Posted by Abe Sauer on April 2, 2010 08:15 AM
"Canadian wine country" may sound absurd to those not in the know but the land of the maple leaf also boasts a robust fermented grape industry in Ontario. One challenge for local vintners though is that many Canadians might not know this.
Even worse, many Canadians who do know this are having trouble figuring out just which wines are home-stomped and which are imports. Consumers looking to buy local can identify 100-percent Ontario-made wines by noting the VQA (Vintners Quality Alliance of Ontario) symbol. The problem? Grape Growers chairman Bill George Jr. explains, "Several studies have shown a lot of customers don't know what VQA means." However, the alliance has a solution. Too bad it is more of the same.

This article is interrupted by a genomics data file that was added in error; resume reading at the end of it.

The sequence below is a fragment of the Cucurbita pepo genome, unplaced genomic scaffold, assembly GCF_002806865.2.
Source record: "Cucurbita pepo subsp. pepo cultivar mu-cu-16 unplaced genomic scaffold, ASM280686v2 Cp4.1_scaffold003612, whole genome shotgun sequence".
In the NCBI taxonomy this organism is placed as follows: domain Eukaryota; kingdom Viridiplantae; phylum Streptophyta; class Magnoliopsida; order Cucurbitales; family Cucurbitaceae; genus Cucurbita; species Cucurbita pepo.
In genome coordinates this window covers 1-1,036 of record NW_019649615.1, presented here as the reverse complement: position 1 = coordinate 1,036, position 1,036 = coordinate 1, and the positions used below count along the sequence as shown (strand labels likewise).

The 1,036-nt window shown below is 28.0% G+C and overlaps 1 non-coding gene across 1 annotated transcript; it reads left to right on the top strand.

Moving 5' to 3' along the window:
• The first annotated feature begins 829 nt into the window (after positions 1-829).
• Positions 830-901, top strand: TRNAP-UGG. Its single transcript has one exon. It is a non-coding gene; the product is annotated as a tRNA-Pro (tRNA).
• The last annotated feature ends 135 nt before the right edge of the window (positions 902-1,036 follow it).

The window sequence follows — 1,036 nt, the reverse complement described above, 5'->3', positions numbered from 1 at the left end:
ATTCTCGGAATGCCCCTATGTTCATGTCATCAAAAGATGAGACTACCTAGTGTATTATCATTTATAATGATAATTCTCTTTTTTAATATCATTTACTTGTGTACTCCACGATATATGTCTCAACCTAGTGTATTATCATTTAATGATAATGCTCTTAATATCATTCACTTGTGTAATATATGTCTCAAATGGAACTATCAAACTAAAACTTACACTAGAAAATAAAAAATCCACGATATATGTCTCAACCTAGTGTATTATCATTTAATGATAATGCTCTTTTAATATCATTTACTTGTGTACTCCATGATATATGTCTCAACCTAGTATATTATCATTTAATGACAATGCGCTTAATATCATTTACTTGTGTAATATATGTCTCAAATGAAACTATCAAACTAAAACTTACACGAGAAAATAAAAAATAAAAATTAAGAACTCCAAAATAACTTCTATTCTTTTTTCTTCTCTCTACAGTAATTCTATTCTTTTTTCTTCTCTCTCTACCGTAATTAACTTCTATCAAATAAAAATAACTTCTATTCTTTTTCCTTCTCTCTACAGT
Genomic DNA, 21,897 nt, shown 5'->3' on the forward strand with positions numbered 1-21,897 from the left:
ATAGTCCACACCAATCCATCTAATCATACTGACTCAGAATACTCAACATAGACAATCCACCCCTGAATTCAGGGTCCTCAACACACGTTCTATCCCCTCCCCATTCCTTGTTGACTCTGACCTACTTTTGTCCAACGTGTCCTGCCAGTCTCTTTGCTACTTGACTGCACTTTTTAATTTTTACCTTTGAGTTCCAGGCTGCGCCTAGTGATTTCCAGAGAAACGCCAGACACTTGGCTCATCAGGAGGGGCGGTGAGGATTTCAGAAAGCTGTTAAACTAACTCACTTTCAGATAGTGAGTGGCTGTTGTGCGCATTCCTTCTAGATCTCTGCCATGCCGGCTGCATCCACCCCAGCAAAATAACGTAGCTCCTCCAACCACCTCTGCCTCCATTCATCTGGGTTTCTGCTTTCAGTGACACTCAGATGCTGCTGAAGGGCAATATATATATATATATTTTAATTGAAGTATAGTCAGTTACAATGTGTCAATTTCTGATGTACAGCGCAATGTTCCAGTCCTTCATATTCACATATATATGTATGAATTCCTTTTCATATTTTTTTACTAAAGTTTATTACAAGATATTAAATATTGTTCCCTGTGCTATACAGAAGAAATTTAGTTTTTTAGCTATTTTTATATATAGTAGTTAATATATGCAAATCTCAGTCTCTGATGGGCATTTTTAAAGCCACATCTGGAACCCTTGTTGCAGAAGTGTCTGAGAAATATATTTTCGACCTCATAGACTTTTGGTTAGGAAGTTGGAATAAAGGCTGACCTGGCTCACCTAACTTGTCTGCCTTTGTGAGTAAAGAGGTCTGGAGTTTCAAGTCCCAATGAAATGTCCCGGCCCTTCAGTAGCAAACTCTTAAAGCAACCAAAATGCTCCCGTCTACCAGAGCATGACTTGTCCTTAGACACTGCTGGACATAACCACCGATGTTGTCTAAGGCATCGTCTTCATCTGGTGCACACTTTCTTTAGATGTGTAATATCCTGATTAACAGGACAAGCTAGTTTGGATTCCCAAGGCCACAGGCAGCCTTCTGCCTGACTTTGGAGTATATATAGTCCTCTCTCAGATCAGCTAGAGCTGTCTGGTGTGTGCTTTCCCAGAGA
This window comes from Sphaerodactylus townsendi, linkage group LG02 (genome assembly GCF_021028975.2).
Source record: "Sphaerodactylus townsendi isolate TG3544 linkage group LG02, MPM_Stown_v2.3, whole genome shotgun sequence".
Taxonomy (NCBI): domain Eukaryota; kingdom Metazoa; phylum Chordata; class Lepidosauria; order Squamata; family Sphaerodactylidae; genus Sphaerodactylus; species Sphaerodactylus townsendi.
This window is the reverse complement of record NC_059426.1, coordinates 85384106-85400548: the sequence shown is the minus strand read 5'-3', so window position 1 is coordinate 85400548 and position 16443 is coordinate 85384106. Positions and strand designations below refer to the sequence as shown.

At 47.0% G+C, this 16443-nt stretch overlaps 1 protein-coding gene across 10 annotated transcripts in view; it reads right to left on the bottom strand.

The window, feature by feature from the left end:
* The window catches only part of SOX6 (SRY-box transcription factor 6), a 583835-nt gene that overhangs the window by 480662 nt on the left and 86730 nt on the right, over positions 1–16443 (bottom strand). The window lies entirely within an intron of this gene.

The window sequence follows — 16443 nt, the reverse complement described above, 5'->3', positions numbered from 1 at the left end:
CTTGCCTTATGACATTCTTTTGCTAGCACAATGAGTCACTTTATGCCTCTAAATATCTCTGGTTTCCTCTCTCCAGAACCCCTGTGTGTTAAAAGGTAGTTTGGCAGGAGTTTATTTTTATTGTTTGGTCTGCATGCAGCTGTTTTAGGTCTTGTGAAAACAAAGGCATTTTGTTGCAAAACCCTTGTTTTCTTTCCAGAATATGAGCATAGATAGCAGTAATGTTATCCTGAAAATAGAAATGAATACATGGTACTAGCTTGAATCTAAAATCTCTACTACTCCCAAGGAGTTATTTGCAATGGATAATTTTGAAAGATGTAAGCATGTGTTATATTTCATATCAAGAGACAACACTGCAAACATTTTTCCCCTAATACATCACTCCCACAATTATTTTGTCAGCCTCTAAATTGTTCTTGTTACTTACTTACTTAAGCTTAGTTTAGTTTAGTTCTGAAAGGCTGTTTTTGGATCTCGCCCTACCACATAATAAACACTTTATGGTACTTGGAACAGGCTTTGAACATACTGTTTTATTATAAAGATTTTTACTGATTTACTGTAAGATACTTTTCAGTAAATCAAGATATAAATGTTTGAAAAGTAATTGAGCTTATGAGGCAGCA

In the interest of helping consumers better identify the Ontario-made brand, the organization's marketing board introduced a new, very characteristic logo: A clutch of purple grapes surrounded by a trillium flower. The logo is more colorful and noticeable than the old black VQA version.
However, the new logo does not advance the winemakers beyond their existing quandary. While a more colorful, attractive logo may be an improvement in theory, the fundamental problem remains; if a lot of customers did not know what VQA means, why are they going to know what the new (prettier) logo means?
What the alliance really needs is a strong, extensive outreach and education program for its brand. This is especially true since the alliance's marketing board says the new logo is intended only to compliment the existing VQA symbol, not replace it.